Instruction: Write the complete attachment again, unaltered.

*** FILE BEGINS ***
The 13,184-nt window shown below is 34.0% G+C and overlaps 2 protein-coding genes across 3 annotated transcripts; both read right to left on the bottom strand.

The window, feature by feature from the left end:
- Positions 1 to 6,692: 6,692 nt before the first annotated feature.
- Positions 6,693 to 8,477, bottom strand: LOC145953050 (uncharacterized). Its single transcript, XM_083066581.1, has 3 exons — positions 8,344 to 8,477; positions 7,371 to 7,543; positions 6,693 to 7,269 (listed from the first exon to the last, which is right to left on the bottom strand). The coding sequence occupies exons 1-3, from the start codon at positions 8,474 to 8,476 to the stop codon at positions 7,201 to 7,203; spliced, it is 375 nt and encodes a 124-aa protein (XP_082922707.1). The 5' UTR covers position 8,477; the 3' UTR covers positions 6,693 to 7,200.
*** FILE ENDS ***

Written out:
The 13,184-nt window shown below is 34.0% G+C and overlaps 2 protein-coding genes across 3 annotated transcripts; both read right to left on the bottom strand.

The window, feature by feature from the left end:
- Positions 1 to 6,692: 6,692 nt before the first annotated feature.
- Positions 6,693 to 8,477, bottom strand: LOC145953050 (uncharacterized). Its single transcript, XM_083066581.1, has 3 exons — positions 8,344 to 8,477; positions 7,371 to 7,543; positions 6,693 to 7,269 (listed from the first exon to the last, which is right to left on the bottom strand). The coding sequence occupies exons 1-3, from the start codon at positions 8,474 to 8,476 to the stop codon at positions 7,201 to 7,203; spliced, it is 375 nt and encodes a 124-aa protein (XP_082922707.1). The 5' UTR covers position 8,477; the 3' UTR covers positions 6,693 to 7,200.